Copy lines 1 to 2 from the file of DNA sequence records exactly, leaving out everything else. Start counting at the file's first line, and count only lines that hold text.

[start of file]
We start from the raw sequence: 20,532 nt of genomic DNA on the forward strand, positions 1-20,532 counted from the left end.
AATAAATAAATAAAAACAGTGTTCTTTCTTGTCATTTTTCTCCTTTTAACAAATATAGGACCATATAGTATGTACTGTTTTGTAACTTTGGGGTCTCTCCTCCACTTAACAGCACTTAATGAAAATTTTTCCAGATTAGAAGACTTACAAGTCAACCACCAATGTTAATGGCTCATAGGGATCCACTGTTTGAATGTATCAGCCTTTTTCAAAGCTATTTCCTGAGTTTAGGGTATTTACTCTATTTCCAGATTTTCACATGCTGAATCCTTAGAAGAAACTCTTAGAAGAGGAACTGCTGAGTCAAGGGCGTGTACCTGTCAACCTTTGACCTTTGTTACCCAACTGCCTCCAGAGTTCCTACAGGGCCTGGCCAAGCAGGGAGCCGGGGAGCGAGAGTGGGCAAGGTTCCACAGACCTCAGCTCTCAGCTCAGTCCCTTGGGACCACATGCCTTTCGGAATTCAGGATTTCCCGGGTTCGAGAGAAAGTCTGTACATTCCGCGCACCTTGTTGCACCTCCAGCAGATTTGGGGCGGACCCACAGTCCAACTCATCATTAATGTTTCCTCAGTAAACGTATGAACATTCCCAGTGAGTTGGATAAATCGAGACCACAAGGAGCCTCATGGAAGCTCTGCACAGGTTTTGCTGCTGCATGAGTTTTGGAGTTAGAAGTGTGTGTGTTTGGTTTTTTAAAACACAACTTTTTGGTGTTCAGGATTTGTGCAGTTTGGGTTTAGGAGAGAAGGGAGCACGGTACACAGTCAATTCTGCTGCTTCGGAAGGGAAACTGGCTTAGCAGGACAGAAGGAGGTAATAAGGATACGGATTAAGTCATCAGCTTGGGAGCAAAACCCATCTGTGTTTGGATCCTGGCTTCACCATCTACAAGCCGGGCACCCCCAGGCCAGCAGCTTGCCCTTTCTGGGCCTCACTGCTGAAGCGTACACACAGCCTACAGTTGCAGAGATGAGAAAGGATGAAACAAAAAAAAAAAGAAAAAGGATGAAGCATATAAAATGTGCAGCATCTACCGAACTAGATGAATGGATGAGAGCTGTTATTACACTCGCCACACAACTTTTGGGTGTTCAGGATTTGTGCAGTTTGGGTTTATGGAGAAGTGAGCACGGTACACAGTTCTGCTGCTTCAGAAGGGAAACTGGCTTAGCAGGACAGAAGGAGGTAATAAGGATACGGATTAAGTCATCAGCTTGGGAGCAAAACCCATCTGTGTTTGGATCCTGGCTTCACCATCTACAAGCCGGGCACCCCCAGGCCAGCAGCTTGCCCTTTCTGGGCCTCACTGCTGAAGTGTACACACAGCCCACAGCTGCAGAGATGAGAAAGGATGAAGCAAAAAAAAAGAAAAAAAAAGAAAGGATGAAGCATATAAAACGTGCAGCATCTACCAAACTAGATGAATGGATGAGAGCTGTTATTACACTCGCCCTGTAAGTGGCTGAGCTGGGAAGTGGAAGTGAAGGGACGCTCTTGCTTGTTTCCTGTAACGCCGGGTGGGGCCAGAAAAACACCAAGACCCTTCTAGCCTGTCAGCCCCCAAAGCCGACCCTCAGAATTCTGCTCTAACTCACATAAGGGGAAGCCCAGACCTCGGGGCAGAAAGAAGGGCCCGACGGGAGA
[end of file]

We start from the raw sequence: 20,532 nt of genomic DNA on the forward strand, positions 1-20,532 counted from the left end.
AATAAATAAATAAAAACAGTGTTCTTTCTTGTCATTTTTCTCCTTTTAACAAATATAGGACCATATAGTATGTACTGTTTTGTAACTTTGGGGTCTCTCCTCCACTTAACAGCACTTAATGAAAATTTTTCCAGATTAGAAGACTTACAAGTCAACCACCAATGTTAATGGCTCATAGGGATCCACTGTTTGAATGTATCAGCCTTTTTCAAAGCTATTTCCTGAGTTTAGGGTATTTACTCTATTTCCAGATTTTCACATGCTGAATCCTTAGAAGAAACTCTTAGAAGAGGAACTGCTGAGTCAAGGGCGTGTACCTGTCAACCTTTGACCTTTGTTACCCAACTGCCTCCAGAGTTCCTACAGGGCCTGGCCAAGCAGGGAGCCGGGGAGCGAGAGTGGGCAAGGTTCCACAGACCTCAGCTCTCAGCTCAGTCCCTTGGGACCACATGCCTTTCGGAATTCAGGATTTCCCGGGTTCGAGAGAAAGTCTGTACATTCCGCGCACCTTGTTGCACCTCCAGCAGATTTGGGGCGGACCCACAGTCCAACTCATCATTAATGTTTCCTCAGTAAACGTATGAACATTCCCAGTGAGTTGGATAAATCGAGACCACAAGGAGCCTCATGGAAGCTCTGCACAGGTTTTGCTGCTGCATGAGTTTTGGAGTTAGAAGTGTGTGTGTTTGGTTTTTTAAAACACAACTTTTTGGTGTTCAGGATTTGTGCAGTTTGGGTTTAGGAGAGAAGGGAGCACGGTACACAGTCAATTCTGCTGCTTCGGAAGGGAAACTGGCTTAGCAGGACAGAAGGAGGTAATAAGGATACGGATTAAGTCATCAGCTTGGGAGCAAAACCCATCTGTGTTTGGATCCTGGCTTCACCATCTACAAGCCGGGCACCCCCAGGCCAGCAGCTTGCCCTTTCTGGGCCTCACTGCTGAAGCGTACACACAGCCTACAGTTGCAGAGATGAGAAAGGATGAAACAAAAAAAAAAAGAAAAAGGATGAAGCATATAAAATGTGCAGCATCTACCGAACTAGATGAATGGATGAGAGCTGTTATTACACTCGCCACACAACTTTTGGGTGTTCAGGATTTGTGCAGTTTGGGTTTATGGAGAAGTGAGCACGGTACACAGTTCTGCTGCTTCAGAAGGGAAACTGGCTTAGCAGGACAGAAGGAGGTAATAAGGATACGGATTAAGTCATCAGCTTGGGAGCAAAACCCATCTGTGTTTGGATCCTGGCTTCACCATCTACAAGCCGGGCACCCCCAGGCCAGCAGCTTGCCCTTTCTGGGCCTCACTGCTGAAGTGTACACACAGCCCACAGCTGCAGAGATGAGAAAGGATGAAGCAAAAAAAAAGAAAAAAAAAGAAAGGATGAAGCATATAAAACGTGCAGCATCTACCAAACTAGATGAATGGATGAGAGCTGTTATTACACTCGCCCTGTAAGTGGCTGAGCTGGGAAGTGGAAGTGAAGGGACGCTCTTGCTTGTTTCCTGTAACGCCGGGTGGGGCCAGAAAAACACCAAGACCCTTCTAGCCTGTCAGCCCCCAAAGCCGACCCTCAGAATTCTGCTCTAACTCACATAAGGGGAAGCCCAGACCTCGGGGCAGAAAGAAGGGCCCGACGGGAGA